Even if you live in the UK you may not have heard of The Legal Aid, Sentencing and Punishment of Offenders Act 2012 which was given royal assent on 1st May 2012. However, if you run a UK company or are a director, those trivial fines for minor breaches of laws such as the Companies Act 2006 or the Health and Safety at Work Act 1974 are being uncapped. Therefore, for example, boards of directors and English companies will face unlimited fines or penalties for failing to file accounts or annual returns; in 2010/11 over 5,000 directors were prosecuted for these offences alone; expect that figure to increase exponentially over the coming years.

Since Companies House and other governmental departments are no doubt all cash strapped the advice from Faire Sans Dire is make sure you or your legal advisers read the small print of this Act because it applies to a host of other Acts including the Data Protection Act 2008, the Environment Protection Act 1990 and the Financial Services and Markets Act 2000 to name but a few. No doubt all those who enforce the legislation affected will be rubbing their hands with glee once they can start chasing larger companies and repeat offenders.

Sadly this has quite paradoxical consequences. Effective from 1st October 2012 if a UK company is found not guilty of an offence it is charged with then broadly speaking were it to successfully defend itself against the charges it can no longer reclaim from the State any (or the bulk) of the costs it incurs. This arises because of consequential changes to the Prosecution of Offences Act 1985 and applies to cases heard in both Magistrates and Crown courts.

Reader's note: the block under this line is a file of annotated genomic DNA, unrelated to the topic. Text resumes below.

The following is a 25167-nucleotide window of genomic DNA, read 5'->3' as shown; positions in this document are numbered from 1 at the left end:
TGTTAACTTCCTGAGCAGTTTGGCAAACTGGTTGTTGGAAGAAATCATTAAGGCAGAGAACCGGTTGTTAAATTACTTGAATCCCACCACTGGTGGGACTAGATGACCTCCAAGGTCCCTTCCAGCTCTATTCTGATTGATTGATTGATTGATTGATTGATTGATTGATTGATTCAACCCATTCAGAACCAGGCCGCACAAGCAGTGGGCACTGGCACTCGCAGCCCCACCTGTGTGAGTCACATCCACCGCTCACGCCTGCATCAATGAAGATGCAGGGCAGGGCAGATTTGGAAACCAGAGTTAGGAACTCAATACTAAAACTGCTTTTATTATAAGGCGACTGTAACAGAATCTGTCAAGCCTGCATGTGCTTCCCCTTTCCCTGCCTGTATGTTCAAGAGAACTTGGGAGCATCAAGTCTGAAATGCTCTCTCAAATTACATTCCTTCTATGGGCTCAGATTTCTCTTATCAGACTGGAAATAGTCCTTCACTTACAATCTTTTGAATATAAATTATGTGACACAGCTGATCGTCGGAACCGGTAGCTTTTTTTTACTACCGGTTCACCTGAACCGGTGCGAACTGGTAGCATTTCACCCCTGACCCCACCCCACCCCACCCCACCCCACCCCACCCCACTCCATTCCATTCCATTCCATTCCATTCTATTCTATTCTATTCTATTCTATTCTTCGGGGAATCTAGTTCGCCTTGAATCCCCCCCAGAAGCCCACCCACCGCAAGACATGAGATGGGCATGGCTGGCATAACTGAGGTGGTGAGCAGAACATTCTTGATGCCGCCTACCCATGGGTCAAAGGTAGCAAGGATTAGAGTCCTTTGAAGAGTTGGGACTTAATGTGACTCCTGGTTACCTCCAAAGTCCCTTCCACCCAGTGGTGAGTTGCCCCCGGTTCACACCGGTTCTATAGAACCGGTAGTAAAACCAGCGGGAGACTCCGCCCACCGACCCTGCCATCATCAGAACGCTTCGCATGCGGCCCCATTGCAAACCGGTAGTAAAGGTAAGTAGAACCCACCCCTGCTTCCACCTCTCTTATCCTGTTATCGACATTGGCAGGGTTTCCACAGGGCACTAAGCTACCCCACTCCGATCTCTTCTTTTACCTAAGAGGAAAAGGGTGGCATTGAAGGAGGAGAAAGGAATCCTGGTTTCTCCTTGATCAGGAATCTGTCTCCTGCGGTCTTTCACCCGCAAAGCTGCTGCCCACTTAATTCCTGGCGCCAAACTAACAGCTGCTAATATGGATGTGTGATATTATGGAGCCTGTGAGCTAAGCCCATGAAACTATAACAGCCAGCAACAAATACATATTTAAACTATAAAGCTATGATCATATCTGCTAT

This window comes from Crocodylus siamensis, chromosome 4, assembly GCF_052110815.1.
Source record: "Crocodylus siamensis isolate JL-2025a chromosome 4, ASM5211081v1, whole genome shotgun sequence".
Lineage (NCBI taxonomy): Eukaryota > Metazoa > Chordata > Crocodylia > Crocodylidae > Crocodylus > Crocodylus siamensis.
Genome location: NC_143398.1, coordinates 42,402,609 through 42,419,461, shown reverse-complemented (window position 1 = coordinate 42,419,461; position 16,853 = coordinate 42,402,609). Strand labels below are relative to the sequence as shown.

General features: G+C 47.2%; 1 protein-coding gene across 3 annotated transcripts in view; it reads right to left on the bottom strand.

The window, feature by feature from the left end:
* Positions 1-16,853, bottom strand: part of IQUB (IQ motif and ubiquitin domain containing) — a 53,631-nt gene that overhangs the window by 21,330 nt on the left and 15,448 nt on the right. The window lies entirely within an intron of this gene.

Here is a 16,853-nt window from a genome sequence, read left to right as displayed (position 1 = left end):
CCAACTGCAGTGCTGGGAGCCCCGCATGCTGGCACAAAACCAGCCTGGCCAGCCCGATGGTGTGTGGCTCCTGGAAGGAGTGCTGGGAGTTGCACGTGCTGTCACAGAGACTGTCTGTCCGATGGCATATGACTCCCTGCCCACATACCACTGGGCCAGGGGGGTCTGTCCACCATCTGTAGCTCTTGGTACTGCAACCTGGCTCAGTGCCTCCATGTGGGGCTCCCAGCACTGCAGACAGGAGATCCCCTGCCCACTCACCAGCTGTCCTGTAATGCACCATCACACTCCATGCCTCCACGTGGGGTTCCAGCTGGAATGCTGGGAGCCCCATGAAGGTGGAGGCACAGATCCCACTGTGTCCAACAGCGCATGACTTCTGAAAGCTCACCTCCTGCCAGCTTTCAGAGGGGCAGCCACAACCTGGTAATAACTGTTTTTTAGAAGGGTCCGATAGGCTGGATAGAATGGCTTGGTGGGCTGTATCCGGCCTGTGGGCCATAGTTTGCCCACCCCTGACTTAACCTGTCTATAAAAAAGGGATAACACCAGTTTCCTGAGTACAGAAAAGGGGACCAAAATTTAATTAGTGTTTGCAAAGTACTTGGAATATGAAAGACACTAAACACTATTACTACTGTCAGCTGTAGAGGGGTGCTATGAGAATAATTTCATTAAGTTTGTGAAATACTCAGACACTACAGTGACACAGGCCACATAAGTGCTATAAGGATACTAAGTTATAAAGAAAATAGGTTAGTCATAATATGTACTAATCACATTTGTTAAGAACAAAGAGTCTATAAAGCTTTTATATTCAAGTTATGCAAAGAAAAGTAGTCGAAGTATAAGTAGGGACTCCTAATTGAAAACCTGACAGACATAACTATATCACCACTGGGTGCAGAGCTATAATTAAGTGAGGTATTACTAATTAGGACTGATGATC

As defence costs particularly in Crown courts can easily reach tens of thousands of pounds even in relation to relatively minor breaches of the law, notwithstanding that a company is totally innocent of charges made against it, it may be cheaper to plead guilty to those than defend them. Either the law is an ass or legal fees are still unrealistic!

This article was first published on 6th September 2012.

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